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Lauren Halsey

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Hugh Hayden, preparatory drawing of "Brier Patch" in Madison Square Park, New York, 2021/ 2022; ©️ Hugh Hayden, courtesy Lisson Gallery.
Hugh Hayden, "Brier Patch," at Madison Square Park, 2022; photo by Yasunori Matsui, courtesy of the artist and Madison Square Park Conservancy.
Hugh Hayden, "Brier Patch," at Madison Square Park, 2022; photo by Yasunori Matsui, courtesy of the artist and Madison Square Park Conservancy.
Hugh Hayden in Madison Square Park, 2021; photo by Andy Romer, courtesy of the artist and Madison Square Park Conservancy.
Hugh Hayden creating "Brier Patch" at Showman Fabricators, 2021; photo by Yasunori Matsui, courtesy of the artist and Madison Square Park Conservancy.
Hugh Hayden, "Brier Patch," at Madison Square Park, 2022; photo by Yasunori Matsui, courtesy of the artist and Madison Square Park Conservancy.
Hugh Hayden, "Brier Patch," at Madison Square Park, 2022; photo by Yasunori Matsui, courtesy of the artist and Madison Square Park Conservancy.
Art

Hugh Hayden Addresses Education and the American Dream in Brier Patch

By Pearl Fontaine

January 20, 2022

This week in New York, the artist Hugh Hayden unveiled his commission for the Madison Square Park Conservancy, Brier Patch. The thought-provoking installation in New York City is comprised of school desks erupting with rough, tangled groupings of tree branches. With it, Hayden invites the public to contemplate the unfortunate dualities in America’s education system, where few thrive and many are left to fail.

Filling four spaces of the park through April 24, Brier Patch has been arranged in a grid that evokes memories of an elementary school setting. Alluding to folklore and the idea that a brier patch can be either dangerous or protective, depending on the circumstance, Hayden utilizes the familiar form of the desk—entwined in the sharp, uninviting branches—to draw parallels to the nature of the country’s school system and ideas of the American Dream.

Open Gallery

Hugh Hayden, "Brier Patch," at Madison Square Park, 2022; photo by Yasunori Matsui, courtesy of the artist and Madison Square Park Conservancy.

“Hayden imbues each of his works with intense meaning that, when peeled back, reveals lived experiences about rooted systems in our country and the world. He transforms everyday objects into new forms that expose the properties and purpose of the original source,” said Brooke Kamin Rapaport, Deputy Director and Martin Friedman Chief Curator of Madison Square Park Conservancy. “Brier Patch is both visually powerful and loaded with inherent tensions—growth and stagnation, seduction and peril, individual and community—that ask us to consider how these dichotomies coexist in engrained systems and the work on view.”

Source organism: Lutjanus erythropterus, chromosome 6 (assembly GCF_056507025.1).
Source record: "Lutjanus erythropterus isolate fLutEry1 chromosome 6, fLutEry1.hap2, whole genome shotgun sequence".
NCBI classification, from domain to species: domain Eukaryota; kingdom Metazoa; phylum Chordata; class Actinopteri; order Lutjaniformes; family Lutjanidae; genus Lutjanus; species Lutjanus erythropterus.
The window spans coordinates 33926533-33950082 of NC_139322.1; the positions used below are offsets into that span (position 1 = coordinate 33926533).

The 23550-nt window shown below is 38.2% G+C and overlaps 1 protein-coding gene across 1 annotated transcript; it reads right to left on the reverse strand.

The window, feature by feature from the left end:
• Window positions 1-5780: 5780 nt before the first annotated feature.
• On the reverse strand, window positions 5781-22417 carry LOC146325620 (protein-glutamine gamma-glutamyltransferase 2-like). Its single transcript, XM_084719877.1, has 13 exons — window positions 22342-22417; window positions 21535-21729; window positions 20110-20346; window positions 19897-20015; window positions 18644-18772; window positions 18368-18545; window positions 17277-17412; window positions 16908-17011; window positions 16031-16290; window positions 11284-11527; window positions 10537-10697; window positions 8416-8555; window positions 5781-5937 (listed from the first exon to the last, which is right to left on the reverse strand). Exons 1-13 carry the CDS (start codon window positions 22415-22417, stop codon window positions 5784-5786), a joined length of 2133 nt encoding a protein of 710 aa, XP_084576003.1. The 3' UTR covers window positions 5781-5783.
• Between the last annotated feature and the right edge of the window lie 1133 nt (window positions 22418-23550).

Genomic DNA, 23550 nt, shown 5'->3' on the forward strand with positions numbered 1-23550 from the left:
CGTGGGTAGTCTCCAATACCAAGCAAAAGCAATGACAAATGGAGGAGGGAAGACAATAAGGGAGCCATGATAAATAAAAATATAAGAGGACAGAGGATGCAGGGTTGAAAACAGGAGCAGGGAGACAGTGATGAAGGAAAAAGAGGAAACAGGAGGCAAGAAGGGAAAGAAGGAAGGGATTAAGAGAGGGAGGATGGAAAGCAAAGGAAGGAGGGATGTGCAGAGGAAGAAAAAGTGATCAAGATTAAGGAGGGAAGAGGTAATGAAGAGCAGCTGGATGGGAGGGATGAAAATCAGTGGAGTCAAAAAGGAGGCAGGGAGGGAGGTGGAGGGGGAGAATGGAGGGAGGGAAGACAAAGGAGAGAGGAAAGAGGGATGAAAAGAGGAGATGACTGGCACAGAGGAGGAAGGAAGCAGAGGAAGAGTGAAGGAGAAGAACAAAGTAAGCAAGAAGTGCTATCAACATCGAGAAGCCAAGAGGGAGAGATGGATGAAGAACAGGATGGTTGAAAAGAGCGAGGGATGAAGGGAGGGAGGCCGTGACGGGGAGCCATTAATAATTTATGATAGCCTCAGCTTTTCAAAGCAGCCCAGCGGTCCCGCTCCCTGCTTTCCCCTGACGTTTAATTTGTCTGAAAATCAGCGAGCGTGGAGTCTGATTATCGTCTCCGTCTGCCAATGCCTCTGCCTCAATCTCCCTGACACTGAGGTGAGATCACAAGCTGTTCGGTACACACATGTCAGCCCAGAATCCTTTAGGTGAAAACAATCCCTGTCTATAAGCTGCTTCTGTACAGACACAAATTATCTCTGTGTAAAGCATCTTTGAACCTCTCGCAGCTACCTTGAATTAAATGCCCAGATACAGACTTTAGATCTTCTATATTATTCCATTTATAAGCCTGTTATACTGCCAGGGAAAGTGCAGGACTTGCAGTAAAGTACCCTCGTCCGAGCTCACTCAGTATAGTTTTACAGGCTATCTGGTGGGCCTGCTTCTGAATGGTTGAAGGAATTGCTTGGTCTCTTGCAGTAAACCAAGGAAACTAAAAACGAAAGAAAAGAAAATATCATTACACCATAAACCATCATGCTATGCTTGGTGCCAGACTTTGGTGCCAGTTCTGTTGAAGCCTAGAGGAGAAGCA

On the Manhattan park’s Oval lawn sits the largest grouping of the branch-infested desks—48 of them, to be exact—while the Sparrow and Elm lawns both hold smaller classroom groupings. Meanwhile, on the Veteran lawn, viewers are invited to take a moment of rest while contemplating the concept at hand in a setting of desks, sans branches. Infused with symbolism and loaded meanings relatable to many—as is Hayden’s practice at large—viewers will find themselves being posed with ponderings of the educational failures of the American Dream, including ideas of development and stasis, and the financial entanglement often created by the necessity of student loans.

Open Gallery

Hugh Hayden, "Brier Patch," at Madison Square Park, 2022; photo by Yasunori Matsui, courtesy of the artist and Madison Square Park Conservancy.

“The Conservancy’s public art program not only provides encounters with inspiring and challenging works of art to the 60,000 visitors who pass through Madison Square Park daily, but also gives artists the opportunity to experiment with their practices,” said Keats Myer, the Executive Director of the conservancy. “We are proud to collaborate with Hugh Hayden on this project and to present him with the canvas of our park, where he will be able to express his vision on a new scale.”

Open Gallery

Hugh Hayden creating "Brier Patch" at Showman Fabricators, 2021; photo by Yasunori Matsui, courtesy of the artist and Madison Square Park Conservancy.

Open Gallery

Hugh Hayden, "Brier Patch," at Madison Square Park, 2022; photo by Yasunori Matsui, courtesy of the artist and Madison Square Park Conservancy.

Open Gallery

Hugh Hayden in Madison Square Park, 2021; photo by Andy Romer, courtesy of the artist and Madison Square Park Conservancy.
Hugh HaydenMadison Square Park Conservancy

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